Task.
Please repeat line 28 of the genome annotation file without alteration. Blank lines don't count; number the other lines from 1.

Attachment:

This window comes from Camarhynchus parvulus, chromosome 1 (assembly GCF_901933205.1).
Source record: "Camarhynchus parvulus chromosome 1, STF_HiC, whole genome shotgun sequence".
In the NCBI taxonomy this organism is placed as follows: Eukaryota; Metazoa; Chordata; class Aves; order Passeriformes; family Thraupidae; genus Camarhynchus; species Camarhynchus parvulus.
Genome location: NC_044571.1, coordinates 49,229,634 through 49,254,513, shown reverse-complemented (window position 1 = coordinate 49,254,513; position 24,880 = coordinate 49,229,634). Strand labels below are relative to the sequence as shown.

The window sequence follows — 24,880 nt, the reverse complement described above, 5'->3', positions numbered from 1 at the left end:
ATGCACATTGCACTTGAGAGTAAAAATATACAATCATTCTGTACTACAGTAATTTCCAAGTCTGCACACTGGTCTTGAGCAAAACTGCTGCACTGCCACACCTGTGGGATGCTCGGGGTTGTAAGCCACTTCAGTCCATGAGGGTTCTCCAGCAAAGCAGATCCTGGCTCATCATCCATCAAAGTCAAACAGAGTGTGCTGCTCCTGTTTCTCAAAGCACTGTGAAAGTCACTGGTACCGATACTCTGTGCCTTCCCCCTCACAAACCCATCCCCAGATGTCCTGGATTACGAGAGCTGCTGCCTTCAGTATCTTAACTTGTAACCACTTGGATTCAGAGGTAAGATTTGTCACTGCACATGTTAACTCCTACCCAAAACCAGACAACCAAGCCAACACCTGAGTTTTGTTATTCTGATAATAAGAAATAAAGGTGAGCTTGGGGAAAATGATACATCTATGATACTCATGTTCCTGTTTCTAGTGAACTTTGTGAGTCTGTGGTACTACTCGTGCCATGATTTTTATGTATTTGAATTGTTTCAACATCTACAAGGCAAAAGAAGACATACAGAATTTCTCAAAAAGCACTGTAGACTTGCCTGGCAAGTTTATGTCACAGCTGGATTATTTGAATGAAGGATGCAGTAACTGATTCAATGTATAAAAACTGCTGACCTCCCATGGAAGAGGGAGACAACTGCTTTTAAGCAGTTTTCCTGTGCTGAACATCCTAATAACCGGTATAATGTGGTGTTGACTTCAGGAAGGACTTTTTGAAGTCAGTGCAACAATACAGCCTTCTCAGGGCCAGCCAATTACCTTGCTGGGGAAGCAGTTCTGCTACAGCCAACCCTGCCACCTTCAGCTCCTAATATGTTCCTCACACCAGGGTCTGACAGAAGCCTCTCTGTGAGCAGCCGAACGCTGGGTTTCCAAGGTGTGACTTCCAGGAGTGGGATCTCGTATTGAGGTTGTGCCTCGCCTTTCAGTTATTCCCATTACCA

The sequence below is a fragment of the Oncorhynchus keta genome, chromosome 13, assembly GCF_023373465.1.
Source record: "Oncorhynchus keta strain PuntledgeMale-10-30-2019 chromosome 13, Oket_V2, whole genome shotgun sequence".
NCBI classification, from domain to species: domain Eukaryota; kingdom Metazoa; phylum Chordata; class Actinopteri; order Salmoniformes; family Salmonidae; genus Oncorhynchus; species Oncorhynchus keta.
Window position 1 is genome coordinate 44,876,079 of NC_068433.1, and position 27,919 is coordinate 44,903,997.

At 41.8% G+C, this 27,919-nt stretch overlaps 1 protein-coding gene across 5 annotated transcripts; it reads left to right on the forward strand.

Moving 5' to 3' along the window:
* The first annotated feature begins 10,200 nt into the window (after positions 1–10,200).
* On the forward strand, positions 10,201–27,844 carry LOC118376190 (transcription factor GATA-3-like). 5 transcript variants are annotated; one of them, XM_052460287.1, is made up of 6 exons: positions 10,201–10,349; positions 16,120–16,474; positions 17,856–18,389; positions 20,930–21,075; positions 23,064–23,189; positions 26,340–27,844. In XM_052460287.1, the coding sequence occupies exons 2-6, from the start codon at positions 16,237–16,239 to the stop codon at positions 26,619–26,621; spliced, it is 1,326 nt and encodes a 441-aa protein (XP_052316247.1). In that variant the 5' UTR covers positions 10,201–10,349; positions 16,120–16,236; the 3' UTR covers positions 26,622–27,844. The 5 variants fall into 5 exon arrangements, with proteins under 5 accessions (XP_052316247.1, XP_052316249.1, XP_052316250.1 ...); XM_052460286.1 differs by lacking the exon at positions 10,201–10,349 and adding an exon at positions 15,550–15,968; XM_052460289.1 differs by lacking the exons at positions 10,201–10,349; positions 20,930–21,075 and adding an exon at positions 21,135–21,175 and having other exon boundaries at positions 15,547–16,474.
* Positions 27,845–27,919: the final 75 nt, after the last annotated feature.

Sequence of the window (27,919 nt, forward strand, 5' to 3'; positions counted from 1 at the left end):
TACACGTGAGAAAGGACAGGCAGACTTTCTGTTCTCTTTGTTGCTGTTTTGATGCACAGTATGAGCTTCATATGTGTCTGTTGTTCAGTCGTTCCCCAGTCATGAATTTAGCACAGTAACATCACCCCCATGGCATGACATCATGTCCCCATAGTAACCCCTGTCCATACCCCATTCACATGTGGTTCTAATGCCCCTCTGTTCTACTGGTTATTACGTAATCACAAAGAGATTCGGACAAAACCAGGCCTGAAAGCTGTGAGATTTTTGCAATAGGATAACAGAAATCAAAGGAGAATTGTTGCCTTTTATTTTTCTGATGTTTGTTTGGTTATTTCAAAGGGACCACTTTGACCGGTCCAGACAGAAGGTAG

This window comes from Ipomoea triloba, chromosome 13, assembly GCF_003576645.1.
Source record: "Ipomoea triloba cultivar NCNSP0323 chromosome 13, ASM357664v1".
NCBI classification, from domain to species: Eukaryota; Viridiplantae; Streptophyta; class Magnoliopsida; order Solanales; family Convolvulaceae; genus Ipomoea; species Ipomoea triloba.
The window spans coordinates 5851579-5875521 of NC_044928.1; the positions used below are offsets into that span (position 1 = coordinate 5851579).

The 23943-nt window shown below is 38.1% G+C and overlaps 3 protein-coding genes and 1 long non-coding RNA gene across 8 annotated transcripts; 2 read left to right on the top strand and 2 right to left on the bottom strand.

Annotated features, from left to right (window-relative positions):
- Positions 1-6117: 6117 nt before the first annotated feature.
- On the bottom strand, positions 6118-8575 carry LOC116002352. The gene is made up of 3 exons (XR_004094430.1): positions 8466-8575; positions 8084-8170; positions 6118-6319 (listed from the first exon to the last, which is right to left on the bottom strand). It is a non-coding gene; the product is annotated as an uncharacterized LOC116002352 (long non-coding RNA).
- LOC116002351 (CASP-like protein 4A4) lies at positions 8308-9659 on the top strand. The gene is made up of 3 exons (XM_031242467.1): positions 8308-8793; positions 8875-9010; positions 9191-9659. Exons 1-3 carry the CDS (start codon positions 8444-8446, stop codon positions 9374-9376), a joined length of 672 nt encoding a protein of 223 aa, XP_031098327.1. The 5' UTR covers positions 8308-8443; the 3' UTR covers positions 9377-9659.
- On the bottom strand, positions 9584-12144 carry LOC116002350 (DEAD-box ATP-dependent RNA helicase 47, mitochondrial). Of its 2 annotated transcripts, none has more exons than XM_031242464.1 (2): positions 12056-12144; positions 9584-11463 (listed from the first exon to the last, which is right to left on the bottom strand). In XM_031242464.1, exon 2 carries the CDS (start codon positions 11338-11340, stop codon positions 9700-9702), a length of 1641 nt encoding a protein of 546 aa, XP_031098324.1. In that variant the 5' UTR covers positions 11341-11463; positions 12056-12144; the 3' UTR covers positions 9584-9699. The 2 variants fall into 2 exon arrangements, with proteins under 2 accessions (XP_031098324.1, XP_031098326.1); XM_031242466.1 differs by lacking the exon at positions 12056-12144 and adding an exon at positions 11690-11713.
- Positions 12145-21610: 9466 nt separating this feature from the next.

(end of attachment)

- Positions 12145-21610: 9466 nt separating this feature from the next.